Masonic Temple to get facelift (avoids condo-ification)
Maybe it was too much of a long shot, but I doubt many of you will be surprised to learn this morning that the Masonic Temple at Yonge and Davenport will not be reprising its role as a live music venue. Well, not full time anyway.
London, Ont.-based IT company Info-Tech Research Group have bought the building for $12.5 million and plan to convert the storied venue in to a new location for its Toronto satellite office, currently located on Front Street East.
"We're making some alterations to the building to accommodate our consulting and research usage," says Joel McLean, the company's president and CEO. "We're really trying to preserve the historical elements, for sure."
"In the main auditorium we're going to make that in to an open area for our research group but we want to have that space designed in such a way that once a year we're able to pack up those desks and have a black tie charity rock concert."
The various other offices and boardrooms will be decorated with rock memorobilia and named after the bands that trod the planks of the main stage during its Rock Pile days ("coffee in the Shane MacGowan Conference Room, anyone?")
Windows that were sealed by Bell to shut out natural light will be opened up and original doors and fixtures removed and placed in storage will be rehung during the reconfiguration.
Bell Media decided to sell the 96-year-old former home of MTV Canada, eTalk, So You Think You Can Dance Canada, Canadian Idol, and others in late 2012 in an effort to consolidate its TV operations at its downtown Queen and John property.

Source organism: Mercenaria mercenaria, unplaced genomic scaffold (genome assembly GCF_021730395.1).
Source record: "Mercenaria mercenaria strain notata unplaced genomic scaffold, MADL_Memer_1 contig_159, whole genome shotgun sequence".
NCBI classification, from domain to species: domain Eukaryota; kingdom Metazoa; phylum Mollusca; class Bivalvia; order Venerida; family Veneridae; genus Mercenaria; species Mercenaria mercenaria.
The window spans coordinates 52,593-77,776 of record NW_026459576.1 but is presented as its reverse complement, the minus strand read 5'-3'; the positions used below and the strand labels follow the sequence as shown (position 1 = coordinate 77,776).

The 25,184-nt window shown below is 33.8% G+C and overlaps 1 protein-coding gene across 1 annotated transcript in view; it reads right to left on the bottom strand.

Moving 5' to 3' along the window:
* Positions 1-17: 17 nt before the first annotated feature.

The surplus building was placed on the market in March and Info-Tech Research Group took possession in the last few days, paying "pretty much" what Bell asked. In a press release the company promised to "maintain the integrity and spirit" of the Masonic Temple by moving in its 300 staff.
Though it started life as a meeting hall for masons, the historic building was used mainly for concerts from 1930 until the late 80s. Acts such as Led Zeppelin, David Bowie, The Pixies, The Pogues, Pearl Jam, and Red Hot Chili Peppers all played there.
While the sale should ensure the building remains in its current state, the news will be a let down for anyone who had their fingers crossed for something a little more creative, even if Info-Tech promises to honour its "Work Hard, Play Hard" motto once inside.
"It's going to be a great office for our staff," McLean continues. "It's certainly not the most practical space, but it's beautiful and that's important to me and it's important to our staff. I think it's a really good fit."
Are you happy the Masonic Temple is going to be preserved? Would you have preferred another company to take on the space and make more frequent use of the ballroom?
Chris Bateman is a staff writer at blogTO. Follow him on Twitter at @chrisbateman.
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